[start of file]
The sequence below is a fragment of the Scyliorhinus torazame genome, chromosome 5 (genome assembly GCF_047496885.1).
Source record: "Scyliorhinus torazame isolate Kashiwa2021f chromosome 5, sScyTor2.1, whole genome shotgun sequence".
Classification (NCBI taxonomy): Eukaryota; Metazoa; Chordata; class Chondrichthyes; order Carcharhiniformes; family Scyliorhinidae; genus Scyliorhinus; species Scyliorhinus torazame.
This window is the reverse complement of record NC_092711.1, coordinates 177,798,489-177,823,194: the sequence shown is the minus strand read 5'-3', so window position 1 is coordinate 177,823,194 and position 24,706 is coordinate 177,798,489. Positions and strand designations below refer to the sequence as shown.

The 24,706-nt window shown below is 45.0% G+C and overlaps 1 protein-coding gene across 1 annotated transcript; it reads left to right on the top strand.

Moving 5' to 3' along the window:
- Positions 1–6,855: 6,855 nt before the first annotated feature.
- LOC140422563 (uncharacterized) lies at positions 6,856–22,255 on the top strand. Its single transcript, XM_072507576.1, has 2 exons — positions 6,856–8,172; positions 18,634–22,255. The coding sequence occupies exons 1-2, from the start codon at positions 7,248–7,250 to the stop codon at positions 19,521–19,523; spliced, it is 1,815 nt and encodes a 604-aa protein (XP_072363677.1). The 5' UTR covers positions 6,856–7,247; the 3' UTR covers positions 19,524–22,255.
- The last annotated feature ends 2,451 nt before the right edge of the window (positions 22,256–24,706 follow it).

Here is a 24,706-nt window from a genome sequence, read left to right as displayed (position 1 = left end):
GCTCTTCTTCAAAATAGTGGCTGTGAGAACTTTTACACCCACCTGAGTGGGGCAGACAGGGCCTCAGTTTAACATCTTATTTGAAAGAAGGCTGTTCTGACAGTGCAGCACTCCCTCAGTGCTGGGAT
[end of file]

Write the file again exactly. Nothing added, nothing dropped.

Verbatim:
The sequence below is a fragment of the Scyliorhinus torazame genome, chromosome 5 (genome assembly GCF_047496885.1).
Source record: "Scyliorhinus torazame isolate Kashiwa2021f chromosome 5, sScyTor2.1, whole genome shotgun sequence".
Classification (NCBI taxonomy): Eukaryota; Metazoa; Chordata; class Chondrichthyes; order Carcharhiniformes; family Scyliorhinidae; genus Scyliorhinus; species Scyliorhinus torazame.
This window is the reverse complement of record NC_092711.1, coordinates 177,798,489-177,823,194: the sequence shown is the minus strand read 5'-3', so window position 1 is coordinate 177,823,194 and position 24,706 is coordinate 177,798,489. Positions and strand designations below refer to the sequence as shown.

The 24,706-nt window shown below is 45.0% G+C and overlaps 1 protein-coding gene across 1 annotated transcript; it reads left to right on the top strand.

Moving 5' to 3' along the window:
- Positions 1–6,855: 6,855 nt before the first annotated feature.
- LOC140422563 (uncharacterized) lies at positions 6,856–22,255 on the top strand. Its single transcript, XM_072507576.1, has 2 exons — positions 6,856–8,172; positions 18,634–22,255. The coding sequence occupies exons 1-2, from the start codon at positions 7,248–7,250 to the stop codon at positions 19,521–19,523; spliced, it is 1,815 nt and encodes a 604-aa protein (XP_072363677.1). The 5' UTR covers positions 6,856–7,247; the 3' UTR covers positions 19,524–22,255.
- The last annotated feature ends 2,451 nt before the right edge of the window (positions 22,256–24,706 follow it).

Here is a 24,706-nt window from a genome sequence, read left to right as displayed (position 1 = left end):
GCTCTTCTTCAAAATAGTGGCTGTGAGAACTTTTACACCCACCTGAGTGGGGCAGACAGGGCCTCAGTTTAACATCTTATTTGAAAGAAGGCTGTTCTGACAGTGCAGCACTCCCTCAGTGCTGGGAT